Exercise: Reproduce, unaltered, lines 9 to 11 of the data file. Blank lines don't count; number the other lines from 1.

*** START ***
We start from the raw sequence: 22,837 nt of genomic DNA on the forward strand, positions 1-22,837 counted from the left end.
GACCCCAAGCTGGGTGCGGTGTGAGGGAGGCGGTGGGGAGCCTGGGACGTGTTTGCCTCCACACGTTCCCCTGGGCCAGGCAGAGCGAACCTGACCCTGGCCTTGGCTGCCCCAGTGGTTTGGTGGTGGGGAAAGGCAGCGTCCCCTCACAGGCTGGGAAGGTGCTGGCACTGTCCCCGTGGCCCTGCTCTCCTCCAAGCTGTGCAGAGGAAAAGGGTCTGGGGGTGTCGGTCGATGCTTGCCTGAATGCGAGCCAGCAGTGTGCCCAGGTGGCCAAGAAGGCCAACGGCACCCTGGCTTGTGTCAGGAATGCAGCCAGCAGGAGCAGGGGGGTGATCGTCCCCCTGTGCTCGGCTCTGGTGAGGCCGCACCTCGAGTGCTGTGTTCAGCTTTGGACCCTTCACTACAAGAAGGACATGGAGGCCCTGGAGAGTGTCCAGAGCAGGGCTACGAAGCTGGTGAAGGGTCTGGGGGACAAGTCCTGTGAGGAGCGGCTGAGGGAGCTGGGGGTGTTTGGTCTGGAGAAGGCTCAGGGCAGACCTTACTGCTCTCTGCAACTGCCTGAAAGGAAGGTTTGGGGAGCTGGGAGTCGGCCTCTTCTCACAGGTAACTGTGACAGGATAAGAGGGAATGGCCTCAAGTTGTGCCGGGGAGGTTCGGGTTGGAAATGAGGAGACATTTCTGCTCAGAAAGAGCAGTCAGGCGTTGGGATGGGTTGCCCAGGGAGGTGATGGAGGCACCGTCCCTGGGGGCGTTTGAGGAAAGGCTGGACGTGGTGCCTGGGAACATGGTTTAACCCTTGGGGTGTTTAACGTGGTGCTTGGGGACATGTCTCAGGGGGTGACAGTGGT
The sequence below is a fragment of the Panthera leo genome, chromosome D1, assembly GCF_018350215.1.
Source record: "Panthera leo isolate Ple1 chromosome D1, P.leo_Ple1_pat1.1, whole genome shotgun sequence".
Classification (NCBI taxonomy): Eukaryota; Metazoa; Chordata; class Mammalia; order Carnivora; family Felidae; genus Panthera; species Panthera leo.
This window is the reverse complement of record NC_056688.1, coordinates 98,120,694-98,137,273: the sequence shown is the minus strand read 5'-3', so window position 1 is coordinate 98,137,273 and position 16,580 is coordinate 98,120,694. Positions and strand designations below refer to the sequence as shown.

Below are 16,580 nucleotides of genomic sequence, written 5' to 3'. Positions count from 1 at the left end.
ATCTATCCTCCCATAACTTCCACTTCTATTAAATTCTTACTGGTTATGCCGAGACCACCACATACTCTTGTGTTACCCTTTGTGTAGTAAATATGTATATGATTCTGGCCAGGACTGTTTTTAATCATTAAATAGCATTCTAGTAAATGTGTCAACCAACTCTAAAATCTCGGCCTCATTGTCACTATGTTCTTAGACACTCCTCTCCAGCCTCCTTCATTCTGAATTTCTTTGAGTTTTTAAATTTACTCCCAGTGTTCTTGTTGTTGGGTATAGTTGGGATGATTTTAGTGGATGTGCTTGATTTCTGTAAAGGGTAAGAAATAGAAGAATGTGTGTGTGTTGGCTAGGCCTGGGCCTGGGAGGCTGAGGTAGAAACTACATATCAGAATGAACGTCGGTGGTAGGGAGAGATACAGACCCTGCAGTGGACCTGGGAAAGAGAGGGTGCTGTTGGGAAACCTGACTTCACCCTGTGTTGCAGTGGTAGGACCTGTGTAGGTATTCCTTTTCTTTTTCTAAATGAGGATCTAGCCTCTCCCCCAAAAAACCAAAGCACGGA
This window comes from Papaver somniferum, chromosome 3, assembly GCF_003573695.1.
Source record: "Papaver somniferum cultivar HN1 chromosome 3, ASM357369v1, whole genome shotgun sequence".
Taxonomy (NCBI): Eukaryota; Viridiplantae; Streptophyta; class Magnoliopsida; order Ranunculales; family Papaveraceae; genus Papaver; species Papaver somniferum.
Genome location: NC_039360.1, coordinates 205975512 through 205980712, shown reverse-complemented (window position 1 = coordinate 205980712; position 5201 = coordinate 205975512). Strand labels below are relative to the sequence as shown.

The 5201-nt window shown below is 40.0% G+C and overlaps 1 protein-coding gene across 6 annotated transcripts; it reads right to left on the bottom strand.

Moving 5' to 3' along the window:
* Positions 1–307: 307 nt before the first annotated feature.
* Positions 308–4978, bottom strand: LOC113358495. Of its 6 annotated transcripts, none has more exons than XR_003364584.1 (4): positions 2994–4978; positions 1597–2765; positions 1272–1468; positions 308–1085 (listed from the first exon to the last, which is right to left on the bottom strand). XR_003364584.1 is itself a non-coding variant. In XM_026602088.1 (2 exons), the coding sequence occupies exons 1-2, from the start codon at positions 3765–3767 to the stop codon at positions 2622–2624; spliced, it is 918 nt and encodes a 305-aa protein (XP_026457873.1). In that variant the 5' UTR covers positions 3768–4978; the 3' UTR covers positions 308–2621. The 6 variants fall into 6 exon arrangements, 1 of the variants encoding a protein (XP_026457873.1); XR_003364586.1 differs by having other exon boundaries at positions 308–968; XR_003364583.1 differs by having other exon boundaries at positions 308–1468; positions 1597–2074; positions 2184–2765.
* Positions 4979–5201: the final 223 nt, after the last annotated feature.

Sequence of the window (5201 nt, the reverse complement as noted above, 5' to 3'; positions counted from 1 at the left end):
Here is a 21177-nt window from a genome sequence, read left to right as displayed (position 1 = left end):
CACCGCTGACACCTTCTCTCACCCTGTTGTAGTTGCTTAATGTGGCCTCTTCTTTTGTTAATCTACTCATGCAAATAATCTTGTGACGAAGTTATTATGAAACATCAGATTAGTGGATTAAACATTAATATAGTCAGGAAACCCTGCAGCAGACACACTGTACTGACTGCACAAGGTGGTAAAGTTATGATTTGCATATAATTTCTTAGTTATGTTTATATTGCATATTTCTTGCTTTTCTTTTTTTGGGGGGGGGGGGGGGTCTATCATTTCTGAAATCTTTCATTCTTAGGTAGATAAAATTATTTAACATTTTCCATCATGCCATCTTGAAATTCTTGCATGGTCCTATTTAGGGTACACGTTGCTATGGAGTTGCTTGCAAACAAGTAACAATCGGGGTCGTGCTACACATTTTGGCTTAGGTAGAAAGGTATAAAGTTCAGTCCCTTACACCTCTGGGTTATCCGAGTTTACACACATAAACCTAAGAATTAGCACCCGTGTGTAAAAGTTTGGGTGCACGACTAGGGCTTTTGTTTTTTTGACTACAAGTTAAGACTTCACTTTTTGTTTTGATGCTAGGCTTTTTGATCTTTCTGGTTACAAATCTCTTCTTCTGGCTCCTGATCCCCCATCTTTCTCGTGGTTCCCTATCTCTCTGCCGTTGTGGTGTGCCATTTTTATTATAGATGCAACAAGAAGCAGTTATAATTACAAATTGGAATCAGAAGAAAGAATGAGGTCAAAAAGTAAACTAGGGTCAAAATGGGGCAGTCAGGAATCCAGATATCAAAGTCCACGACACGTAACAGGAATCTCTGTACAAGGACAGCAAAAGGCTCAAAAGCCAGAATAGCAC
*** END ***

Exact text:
This window comes from Papaver somniferum, chromosome 3, assembly GCF_003573695.1.
Source record: "Papaver somniferum cultivar HN1 chromosome 3, ASM357369v1, whole genome shotgun sequence".
Taxonomy (NCBI): Eukaryota; Viridiplantae; Streptophyta; class Magnoliopsida; order Ranunculales; family Papaveraceae; genus Papaver; species Papaver somniferum.